6. Being a person of color in the publishing industry, do you feel as though your represented in the books that you read? What are three books you love that reflect the diversity you see in the world? What are three books that don't?
In most of the books I read (horror and SF), I hardly see a Latino/a person being mentioned, or if they are, they're in the background.
A book which I feel exemplifies the diversity I see in the world is Woman on the Edge of Time, by Marge Piercy. Her main character is a Latina woman, a character who speaks in such on honest voice of what it's like to be an Other, to be perceived as undesirable by society, and to make mistakes as a human being.
Two other great books on diversity would be The Bluest Eye and Rubyfruit Jungle.
Three books that could use a sprinkling of diversity (and I'm not saying they're not well-written) would be The Hunger Games, 11/22/63, and Do Androids Dream of Electric Sheep?
All three of those novels are great stories, but they feature a leading cast of all white characters with little to no cultural diversity. Change things up a bit; feature a black female lead (one of the most feared due to stereotypes, but at least television shows like Person of Interest and Scandal are catching up).
7. I have a few books featuring Latinos and Latinos in supporting roles, but I'd love to see more books where they took their driver's seat. Do you think it's important to you to see Latinos represented in books?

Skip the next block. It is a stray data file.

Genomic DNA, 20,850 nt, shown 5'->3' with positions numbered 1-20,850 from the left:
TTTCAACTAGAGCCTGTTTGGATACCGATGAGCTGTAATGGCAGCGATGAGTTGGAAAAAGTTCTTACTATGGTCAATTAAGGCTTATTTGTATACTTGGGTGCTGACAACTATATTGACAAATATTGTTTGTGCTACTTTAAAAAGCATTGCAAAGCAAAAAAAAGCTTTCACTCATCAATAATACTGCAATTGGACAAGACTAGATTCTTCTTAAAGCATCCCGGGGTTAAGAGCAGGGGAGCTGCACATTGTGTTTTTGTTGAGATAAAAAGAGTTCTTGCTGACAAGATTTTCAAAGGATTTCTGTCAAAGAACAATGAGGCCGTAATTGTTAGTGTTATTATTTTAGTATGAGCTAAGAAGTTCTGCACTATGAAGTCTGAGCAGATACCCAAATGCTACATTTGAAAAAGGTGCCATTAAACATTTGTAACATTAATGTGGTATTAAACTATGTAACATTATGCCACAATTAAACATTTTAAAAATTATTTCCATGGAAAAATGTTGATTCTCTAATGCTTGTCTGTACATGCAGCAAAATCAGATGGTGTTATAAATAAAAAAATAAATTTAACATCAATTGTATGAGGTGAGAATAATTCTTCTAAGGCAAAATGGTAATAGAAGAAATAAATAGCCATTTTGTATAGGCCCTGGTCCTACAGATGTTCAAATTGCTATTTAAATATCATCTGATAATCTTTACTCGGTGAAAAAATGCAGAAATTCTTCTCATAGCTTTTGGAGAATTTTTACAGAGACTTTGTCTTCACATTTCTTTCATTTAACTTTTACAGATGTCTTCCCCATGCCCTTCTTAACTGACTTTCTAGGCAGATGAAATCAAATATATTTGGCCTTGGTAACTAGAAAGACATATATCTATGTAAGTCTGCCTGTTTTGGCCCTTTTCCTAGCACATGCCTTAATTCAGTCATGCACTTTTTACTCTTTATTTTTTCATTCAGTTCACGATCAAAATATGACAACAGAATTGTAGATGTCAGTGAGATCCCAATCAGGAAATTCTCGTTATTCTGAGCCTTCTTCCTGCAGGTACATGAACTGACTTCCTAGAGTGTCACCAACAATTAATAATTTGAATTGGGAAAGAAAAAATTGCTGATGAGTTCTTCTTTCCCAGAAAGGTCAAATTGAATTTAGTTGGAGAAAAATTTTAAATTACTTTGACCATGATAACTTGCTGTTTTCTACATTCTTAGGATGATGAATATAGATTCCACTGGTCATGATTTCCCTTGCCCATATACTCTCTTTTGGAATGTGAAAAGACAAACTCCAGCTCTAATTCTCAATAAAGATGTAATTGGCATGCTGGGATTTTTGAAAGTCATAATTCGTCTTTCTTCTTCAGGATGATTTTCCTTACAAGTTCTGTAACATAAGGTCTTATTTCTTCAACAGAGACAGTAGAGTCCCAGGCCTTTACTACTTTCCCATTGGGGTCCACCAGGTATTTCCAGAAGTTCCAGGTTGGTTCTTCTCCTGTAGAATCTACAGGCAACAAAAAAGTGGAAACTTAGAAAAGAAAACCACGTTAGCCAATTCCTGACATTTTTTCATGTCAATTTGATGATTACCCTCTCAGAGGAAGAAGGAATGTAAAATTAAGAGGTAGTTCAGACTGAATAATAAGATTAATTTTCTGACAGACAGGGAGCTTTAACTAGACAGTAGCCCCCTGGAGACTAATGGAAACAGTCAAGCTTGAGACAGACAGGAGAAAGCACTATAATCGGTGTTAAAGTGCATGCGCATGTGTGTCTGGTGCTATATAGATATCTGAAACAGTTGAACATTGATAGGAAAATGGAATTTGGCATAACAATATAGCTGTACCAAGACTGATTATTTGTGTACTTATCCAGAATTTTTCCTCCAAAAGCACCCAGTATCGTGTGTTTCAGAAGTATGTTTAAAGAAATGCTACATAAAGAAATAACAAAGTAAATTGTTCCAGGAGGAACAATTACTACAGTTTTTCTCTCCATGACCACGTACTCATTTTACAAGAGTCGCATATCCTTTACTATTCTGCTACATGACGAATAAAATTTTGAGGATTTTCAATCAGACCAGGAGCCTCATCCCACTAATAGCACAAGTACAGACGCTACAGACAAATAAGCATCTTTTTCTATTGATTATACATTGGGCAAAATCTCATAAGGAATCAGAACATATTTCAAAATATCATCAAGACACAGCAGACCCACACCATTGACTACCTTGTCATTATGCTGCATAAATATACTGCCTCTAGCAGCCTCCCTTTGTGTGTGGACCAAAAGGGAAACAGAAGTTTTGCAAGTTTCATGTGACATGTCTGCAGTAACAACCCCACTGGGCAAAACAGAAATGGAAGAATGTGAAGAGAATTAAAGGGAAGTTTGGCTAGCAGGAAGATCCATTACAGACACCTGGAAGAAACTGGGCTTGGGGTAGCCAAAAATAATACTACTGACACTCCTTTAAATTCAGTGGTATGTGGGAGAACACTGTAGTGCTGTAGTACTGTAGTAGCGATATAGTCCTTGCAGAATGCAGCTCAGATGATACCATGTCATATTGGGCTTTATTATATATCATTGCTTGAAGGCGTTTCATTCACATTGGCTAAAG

It's important to see people of every diversity in leading roles, not only in literature, but reflected throughout the spheres of media like movies, television, music, and life.
When other cultures are allowed leading roles, it shows we all can have power, hopefully sharing power (I'm a hippie).
8. Who or what was the last thing that inspired you to write?
The last thing that inspired me to write was reading Full Dark, No Stars, particularly the afterword. King's grasp of creating a gripping story always fascinates me, and hooks me in hard, which is what a reader is looking for.
9. We see that you have a release scheduled in 2014. What would you like readers to know about this book? Will it be a series?
My next book being released by Champagne Book Group is tentatively titled Daughter of Zeus. It features a female lead (gasp, surprise!) who is on a path for revenge. Ada Freyr means to travel to Atlanta to kill her father, but doing so won't be easy as inter-state travel is heavily restricted in the near future. It's a good thing she has the power to manipulate electricity (and sometimes human beings), as it will make her quest go her way. Or will it?
The book isn't meant to be a series, but after re-editing it, I've been toying around with other plot-lines for a possible sequel.
10. Lastly, where can anyone interested in everything "Red Harvey" go to receive updates and the like?
Follow Red Harvey's Blog: Red Harvey's World
Check out Red Harvey's Goodreads Profile: Red Harvey @ Goodreads
Click the link to view Red Harvey's Wattpad: Red Harvey's Wattpad
Follow Red Harvey's Twitter: Red Harvey's Twitter